By Chris Lundberg
As we’ve been going through dozens of demos and presentations, we’ve been heartened by the response. It’s been fun to see people’s jaws drop and the look of excitement as Frakture promises to solve real, hard problems that both organizations and companies are facing today. There’s also been some amount of healthy skepticism. We talk a lot about the Bots automating messaging, targeting, and reporting — and we show the process of working with the Bots and getting the final products.
In the words of a real person last week, we were asked, “Seriously?! Do you have magic ponies? Please tell me how this actually works!”
Since I’m sure others have the same question, and perhaps skepticism, I’m going to attempt to peel back the (virtual) carbon-composite exoskeleton just a little and describe how we tackle the problems facing marketers and organizers everywhere.
First, some terminology. At its core, all marketing can be boiled down to small numbers of people communicating effectively with large numbers of people — our terminology is based around this.
We think of every individual in the world as a (conveniently named) person. Not an email address, or IP, or other possible dupe. A significant number of our Bots are devoted merely to the task of identifying a person from a bunch of different possible sources. Sometimes we have email addresses from a CRM, sometimes a unique identifier from a database firm, sometimes a Twitter handle or Facebook ID. Sometimes we can’t uniquely identify a person, but this is rarely an impediment to many ways of communicating. Deduplication, data appends, and fuzzy matching are all techniques we use to ID someone.
A segment is any set of people. These could be based on geographic boundaries (people in DC or CA), demographic data (men or women), how you first came in touch with them (from an event, a list serve, a signup form, etc), based on activity (email clickers), or some combination (people likely to be watching NBC at 3AM Sunday morning). These are all segments, and a number of Bots are designed to merge segments, slice ‘em and dice ‘em.
Any action that happens at a specific time we call an interaction. This could be an email sent, an ad clicked, an event attended, a payment or donation made — literally anything that is tied to a specific time. Most interactions are also tied to a person, but some are not (Number of Facebook likes, etc).
A code is any set of interactions – all clicks from this one online add, all payments or donations from this one direct mail piece, all signups from this landing page, etc. Codes provide a much easier way to deal with the millions of interactions happening with most organizations. In different systems they are similarly called tracking codes, tags, or any number of other labels for grouping interactions together.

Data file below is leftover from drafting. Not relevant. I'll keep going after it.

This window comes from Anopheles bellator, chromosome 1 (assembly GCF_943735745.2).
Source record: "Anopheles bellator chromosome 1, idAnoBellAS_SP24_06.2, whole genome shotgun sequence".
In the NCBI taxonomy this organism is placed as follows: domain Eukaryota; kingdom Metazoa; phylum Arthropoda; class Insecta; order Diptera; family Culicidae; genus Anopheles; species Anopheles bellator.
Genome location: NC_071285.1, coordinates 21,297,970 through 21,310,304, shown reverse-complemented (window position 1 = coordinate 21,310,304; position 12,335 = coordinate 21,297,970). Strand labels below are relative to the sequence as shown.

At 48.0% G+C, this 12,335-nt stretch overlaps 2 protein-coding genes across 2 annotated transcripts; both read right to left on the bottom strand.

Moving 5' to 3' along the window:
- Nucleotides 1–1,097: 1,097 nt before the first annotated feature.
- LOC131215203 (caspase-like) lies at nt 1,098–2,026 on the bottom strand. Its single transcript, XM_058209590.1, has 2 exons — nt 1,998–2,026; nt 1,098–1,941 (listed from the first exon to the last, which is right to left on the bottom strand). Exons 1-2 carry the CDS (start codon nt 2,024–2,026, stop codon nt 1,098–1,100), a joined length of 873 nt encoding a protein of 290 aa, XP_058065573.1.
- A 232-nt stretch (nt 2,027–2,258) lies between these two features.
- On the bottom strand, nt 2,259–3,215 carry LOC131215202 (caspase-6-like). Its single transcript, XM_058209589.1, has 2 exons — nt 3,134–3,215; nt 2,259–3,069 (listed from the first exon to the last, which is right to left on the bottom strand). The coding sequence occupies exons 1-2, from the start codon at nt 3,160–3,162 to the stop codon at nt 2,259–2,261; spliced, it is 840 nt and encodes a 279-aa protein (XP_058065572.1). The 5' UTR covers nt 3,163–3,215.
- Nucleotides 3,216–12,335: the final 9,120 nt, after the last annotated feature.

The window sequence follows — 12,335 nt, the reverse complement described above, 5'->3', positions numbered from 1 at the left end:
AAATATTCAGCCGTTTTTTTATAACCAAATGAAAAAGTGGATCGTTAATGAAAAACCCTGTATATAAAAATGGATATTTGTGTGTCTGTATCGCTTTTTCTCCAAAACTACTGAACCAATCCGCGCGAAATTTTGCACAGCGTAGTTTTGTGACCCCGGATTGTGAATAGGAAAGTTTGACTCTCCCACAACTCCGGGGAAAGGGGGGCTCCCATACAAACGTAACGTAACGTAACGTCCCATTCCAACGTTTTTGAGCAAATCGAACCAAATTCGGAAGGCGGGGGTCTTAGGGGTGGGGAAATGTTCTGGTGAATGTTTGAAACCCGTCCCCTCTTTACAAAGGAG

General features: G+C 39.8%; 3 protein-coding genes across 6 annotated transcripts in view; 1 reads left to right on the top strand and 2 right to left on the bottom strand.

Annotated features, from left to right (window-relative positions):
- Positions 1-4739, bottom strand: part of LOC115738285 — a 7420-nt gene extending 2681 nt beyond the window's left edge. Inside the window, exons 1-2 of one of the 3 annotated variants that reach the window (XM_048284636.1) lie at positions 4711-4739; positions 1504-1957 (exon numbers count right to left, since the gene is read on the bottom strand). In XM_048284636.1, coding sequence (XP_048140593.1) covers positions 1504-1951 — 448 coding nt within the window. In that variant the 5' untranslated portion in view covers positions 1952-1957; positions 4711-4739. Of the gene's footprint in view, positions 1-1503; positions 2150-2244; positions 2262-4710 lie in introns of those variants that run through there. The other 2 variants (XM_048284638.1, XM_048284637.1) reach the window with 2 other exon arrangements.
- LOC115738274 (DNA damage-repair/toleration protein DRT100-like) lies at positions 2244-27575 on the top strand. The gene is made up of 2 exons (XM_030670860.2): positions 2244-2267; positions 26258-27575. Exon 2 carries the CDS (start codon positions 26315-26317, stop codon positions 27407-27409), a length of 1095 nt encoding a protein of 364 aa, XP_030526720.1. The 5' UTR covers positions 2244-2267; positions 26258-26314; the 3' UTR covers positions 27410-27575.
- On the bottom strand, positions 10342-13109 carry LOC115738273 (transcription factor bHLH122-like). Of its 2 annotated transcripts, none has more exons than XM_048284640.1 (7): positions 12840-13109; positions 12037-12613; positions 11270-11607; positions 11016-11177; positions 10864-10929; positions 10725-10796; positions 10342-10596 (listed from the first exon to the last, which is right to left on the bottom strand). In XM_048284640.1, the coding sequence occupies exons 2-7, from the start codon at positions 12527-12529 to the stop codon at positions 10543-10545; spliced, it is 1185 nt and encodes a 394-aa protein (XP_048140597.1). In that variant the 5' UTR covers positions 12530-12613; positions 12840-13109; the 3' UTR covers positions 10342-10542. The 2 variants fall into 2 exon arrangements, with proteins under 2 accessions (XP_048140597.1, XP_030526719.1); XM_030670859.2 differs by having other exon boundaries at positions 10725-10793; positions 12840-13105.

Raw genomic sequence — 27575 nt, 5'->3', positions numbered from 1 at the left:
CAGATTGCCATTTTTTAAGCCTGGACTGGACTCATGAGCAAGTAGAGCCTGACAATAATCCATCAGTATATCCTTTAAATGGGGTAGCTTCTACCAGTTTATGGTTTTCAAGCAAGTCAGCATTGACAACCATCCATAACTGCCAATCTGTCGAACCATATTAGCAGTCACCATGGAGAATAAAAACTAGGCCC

A message is any unique set of content sent out. One version of an email test, one online ad, one YouTube preroll video, one play of a radio or tv spot, etc.
A channel is a way of distributing a message to people. Facebook, Email, TV, online ads, Twitter, Direct Mail, etc. are all different channels. They often use different terminology, which is where the Channel Bots and Chatter Bots come into play.
The Mapping Process
Most of the work on the Bots goes into designing and creating Bots for each channel. These Bots map specific concepts into people, segments, interactions and codes. For example, for Facebook, each target audience (state, gender, custom audiences) is mapped to a Segment, each Facebook Ad is mapped to a message, with a price as an interaction, and each resulting click is also an interaction. For email, each send, open, and click is an interaction, each email address maps to one person, and each version of the email is a message. Some are harder than others, but the concepts hold very true no matter what channel it is.
On the sending side, the Channel Bots will translate “Publish a Message” into “Post on Facebook”, “Send Email” or “Tweet”.
Reporting & Analytics
Once data has been mapped and imported into these data types, reports put it all back together. Now numbers like Cost Per Click become “Count of Facebook Click Interactions on Message A”/“Cost Interaction for Facebook Ad A” … or more generically “Message A Click Code.Count”/“Message A Cost Code.Sum”. Reports can basically include any ratio or combination of interactions, and thus are extremely flexible.
Lots of work has gone into the details and testing of the Bots so that it *seems* like magic. But at its core, the Channel Bots and Chatter Bots translate information from or to a channel, and the Data Bots import it and manage segments of people, and generate reports.
See? No magic ponies. Just smart bots that work with smart people to get their jobs done.
Stay Tuned for even more information on how it all works in future posts – and sign up for our newsletter in the upper left sidebar!